The son and fire became the body or fountain of deity [Brainerd]. Something "all light," a being in whom the earth and all things in it may be seen, a "great man, clothed with the day, yea, with the brightest day, a day of many years, a day of everlasting continuance." Light was also worshipped under the symbol of the Hare. [Brinton.] The Delawares applied to the Hare the appellation "Grandfather of the Indians." [Loskiel.] Like the fire, the hare was considered their ancestor, in both Light was meant, their word for "hare" was identical with their word for "brightness and light." Now the "Light" worship among the Delaware Indians has an immediate bearing on several points in the Walum Olum. No compounds are more frequent in that document than those with the root signifying "light", "brightness".


The Indians worshipped the four cardinal points. This worship was parallel with that of Light and very probably was a part of it. These four cardinal points appear as the four winds, they bring the rain and sunshine, they rule over the weather. Brainerd observes "after the strictest inquiry respecting their notions of the Deity, I find that in ancient times before the coming of the white people, some supposed there were four invisible powers who presided over the four corners of the earth."


They had a general belief in a soul, spirit, or immaterial part of man. Their words for soul were:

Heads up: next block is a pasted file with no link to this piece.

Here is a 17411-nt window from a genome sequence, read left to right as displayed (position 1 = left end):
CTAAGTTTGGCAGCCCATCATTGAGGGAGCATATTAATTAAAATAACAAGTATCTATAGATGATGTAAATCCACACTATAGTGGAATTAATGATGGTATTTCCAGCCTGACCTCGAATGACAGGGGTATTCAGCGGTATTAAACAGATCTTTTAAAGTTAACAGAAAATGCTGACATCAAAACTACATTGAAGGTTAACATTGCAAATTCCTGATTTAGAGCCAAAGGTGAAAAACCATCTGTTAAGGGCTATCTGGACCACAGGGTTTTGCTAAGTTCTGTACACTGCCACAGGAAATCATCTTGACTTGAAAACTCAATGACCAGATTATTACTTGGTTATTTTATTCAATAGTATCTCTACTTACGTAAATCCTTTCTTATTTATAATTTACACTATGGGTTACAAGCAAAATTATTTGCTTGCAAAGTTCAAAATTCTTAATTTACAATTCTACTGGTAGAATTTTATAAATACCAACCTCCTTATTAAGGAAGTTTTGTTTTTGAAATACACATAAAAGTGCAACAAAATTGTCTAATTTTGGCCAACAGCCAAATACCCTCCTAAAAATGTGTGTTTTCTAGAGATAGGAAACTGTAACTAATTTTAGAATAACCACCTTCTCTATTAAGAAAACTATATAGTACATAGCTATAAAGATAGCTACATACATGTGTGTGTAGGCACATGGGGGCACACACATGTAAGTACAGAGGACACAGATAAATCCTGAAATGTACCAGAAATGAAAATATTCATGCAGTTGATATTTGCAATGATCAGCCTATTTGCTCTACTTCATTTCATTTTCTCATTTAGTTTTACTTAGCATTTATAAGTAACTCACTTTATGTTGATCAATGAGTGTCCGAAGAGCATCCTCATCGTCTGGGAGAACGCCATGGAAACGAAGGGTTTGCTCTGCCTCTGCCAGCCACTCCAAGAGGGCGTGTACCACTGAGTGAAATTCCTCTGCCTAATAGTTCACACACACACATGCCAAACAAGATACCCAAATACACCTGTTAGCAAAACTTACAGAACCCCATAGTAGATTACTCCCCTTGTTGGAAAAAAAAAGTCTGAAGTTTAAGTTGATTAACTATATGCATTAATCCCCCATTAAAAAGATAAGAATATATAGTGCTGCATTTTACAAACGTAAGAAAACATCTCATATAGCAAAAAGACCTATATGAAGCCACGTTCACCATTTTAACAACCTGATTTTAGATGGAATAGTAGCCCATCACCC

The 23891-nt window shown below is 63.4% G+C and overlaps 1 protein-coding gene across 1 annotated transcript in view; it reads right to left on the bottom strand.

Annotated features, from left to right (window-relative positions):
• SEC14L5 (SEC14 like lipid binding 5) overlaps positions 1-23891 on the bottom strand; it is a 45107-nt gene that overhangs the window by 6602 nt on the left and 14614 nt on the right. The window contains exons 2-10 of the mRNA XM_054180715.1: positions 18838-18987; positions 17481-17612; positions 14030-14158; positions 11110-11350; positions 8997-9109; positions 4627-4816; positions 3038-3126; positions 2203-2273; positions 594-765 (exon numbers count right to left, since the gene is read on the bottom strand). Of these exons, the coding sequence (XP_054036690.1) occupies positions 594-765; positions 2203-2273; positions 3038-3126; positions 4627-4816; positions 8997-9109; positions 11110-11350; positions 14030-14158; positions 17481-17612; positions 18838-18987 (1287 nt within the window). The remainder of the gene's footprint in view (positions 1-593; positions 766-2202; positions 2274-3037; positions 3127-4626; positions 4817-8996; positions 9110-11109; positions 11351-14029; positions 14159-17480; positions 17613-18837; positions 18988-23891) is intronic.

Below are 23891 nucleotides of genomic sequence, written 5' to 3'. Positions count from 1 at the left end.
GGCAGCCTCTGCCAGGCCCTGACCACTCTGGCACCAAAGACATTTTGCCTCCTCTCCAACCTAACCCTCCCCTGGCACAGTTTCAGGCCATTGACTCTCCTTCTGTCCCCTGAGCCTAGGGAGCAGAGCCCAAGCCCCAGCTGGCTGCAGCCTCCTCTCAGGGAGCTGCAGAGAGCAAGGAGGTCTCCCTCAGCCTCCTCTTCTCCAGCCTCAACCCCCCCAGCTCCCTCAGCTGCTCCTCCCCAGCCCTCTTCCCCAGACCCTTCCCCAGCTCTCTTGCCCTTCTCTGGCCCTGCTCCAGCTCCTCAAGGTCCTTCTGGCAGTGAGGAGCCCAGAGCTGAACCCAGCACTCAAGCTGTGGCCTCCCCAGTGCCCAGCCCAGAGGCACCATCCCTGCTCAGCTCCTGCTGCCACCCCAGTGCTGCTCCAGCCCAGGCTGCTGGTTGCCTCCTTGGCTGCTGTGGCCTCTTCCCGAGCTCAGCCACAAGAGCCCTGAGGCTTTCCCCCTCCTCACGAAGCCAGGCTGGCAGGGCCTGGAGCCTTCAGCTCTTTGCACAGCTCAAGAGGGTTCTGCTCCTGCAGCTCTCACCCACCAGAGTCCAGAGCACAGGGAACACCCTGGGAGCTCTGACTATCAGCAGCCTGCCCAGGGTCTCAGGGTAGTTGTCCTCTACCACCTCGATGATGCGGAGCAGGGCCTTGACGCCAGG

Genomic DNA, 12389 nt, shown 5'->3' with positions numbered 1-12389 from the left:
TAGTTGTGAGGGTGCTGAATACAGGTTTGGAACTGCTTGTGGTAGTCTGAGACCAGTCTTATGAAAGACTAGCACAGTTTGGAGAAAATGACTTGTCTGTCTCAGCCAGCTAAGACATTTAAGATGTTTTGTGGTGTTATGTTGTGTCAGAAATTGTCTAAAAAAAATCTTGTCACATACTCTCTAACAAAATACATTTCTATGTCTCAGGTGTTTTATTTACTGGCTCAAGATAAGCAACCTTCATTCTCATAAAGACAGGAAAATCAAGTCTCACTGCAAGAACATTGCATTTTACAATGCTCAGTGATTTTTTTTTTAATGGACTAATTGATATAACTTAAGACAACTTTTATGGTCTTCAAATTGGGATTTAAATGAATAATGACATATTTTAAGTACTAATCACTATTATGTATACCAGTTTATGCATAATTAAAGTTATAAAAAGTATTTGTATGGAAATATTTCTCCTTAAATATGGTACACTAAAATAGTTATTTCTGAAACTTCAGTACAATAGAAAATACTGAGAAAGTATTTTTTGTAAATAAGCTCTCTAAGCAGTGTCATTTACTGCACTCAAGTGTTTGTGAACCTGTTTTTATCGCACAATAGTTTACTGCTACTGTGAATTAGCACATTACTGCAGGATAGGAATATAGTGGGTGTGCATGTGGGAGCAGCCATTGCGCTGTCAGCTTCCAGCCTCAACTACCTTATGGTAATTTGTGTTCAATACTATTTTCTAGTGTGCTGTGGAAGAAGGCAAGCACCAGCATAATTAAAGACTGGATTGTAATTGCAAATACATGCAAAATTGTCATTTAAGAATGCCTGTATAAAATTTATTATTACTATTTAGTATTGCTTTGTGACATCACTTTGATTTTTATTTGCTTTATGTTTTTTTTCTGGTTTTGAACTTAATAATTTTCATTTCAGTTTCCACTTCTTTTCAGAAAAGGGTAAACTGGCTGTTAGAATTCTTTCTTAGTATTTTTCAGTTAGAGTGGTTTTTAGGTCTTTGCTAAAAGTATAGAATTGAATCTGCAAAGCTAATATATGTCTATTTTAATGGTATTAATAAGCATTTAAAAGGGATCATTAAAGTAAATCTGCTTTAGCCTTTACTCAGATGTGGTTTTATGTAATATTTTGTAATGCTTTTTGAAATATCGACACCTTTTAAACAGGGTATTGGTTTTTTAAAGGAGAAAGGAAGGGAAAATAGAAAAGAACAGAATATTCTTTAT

tschipey - root - to be separate or apart.

tschitschank - root - the shadow.

After death the soul went south. It enjoyed here a happy life for a certain term of years, then could return and be born again into the world. In certain ecstasies this soul had power to recall its former existences, both mundane and purgatorial.

Thus we learn that the Aboriginal American, especially of the Algonkin stock, had dim memories of an exceedingly ancient lineage, extending over vast reaches of land and sea; he had developed a religious cult that found place for the invisible forces of the spiritual world. God had a meaning to him and he found in himself a spiritual nature. Moreover, he projected life beyond the limits of the physical world and discovered certain great virtues inherent in his cosmogony. As time stretches out, the origins of man on the American continents will appeal increasingly to the archaeologist. Trend of opinion is assigning to him more ancient epochs than was formerly granted. Meanwhile, the student of American life will find it profitable to investigate the legends of these Lenape Indians and their observations recorded by early whites who lived among them.

Squier's paraphrase of the Walum Olum, as found in Drake's Aboriginal Races of North America, is given here at length.

CANTO I. The Creation